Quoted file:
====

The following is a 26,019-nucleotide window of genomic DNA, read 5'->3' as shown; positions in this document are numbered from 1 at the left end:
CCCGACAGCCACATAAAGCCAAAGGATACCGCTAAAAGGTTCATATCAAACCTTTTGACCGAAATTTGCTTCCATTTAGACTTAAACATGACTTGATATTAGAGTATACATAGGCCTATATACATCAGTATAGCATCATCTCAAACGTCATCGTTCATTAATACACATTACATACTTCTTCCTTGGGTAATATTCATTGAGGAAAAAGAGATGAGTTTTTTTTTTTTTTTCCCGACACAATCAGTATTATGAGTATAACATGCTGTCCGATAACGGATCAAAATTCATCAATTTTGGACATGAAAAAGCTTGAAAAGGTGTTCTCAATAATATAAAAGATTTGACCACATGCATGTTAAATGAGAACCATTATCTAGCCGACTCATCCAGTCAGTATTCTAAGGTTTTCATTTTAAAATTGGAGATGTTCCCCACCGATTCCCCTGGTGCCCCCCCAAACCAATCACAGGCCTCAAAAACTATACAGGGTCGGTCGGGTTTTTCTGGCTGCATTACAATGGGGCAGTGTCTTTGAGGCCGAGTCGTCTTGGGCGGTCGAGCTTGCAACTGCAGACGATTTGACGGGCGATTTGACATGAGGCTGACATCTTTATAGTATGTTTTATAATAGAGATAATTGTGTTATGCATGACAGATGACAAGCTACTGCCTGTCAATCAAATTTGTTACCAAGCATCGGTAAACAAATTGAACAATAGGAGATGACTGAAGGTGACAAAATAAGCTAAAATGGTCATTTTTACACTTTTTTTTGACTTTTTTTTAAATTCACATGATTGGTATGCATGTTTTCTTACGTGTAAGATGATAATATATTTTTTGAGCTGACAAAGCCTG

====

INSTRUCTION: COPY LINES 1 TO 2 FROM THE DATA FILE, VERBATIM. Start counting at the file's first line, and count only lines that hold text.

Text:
The following is a 26,019-nucleotide window of genomic DNA, read 5'->3' as shown; positions in this document are numbered from 1 at the left end:
CCCGACAGCCACATAAAGCCAAAGGATACCGCTAAAAGGTTCATATCAAACCTTTTGACCGAAATTTGCTTCCATTTAGACTTAAACATGACTTGATATTAGAGTATACATAGGCCTATATACATCAGTATAGCATCATCTCAAACGTCATCGTTCATTAATACACATTACATACTTCTTCCTTGGGTAATATTCATTGAGGAAAAAGAGATGAGTTTTTTTTTTTTTTTCCCGACACAATCAGTATTATGAGTATAACATGCTGTCCGATAACGGATCAAAATTCATCAATTTTGGACATGAAAAAGCTTGAAAAGGTGTTCTCAATAATATAAAAGATTTGACCACATGCATGTTAAATGAGAACCATTATCTAGCCGACTCATCCAGTCAGTATTCTAAGGTTTTCATTTTAAAATTGGAGATGTTCCCCACCGATTCCCCTGGTGCCCCCCCAAACCAATCACAGGCCTCAAAAACTATACAGGGTCGGTCGGGTTTTTCTGGCTGCATTACAATGGGGCAGTGTCTTTGAGGCCGAGTCGTCTTGGGCGGTCGAGCTTGCAACTGCAGACGATTTGACGGGCGATTTGACATGAGGCTGACATCTTTATAGTATGTTTTATAATAGAGATAATTGTGTTATGCATGACAGATGACAAGCTACTGCCTGTCAATCAAATTTGTTACCAAGCATCGGTAAACAAATTGAACAATAGGAGATGACTGAAGGTGACAAAATAAGCTAAAATGGTCATTTTTACACTTTTTTTTGACTTTTTTTTAAATTCACATGATTGGTATGCATGTTTTCTTACGTGTAAGATGATAATATATTTTTTGAGCTGACAAAGCCTG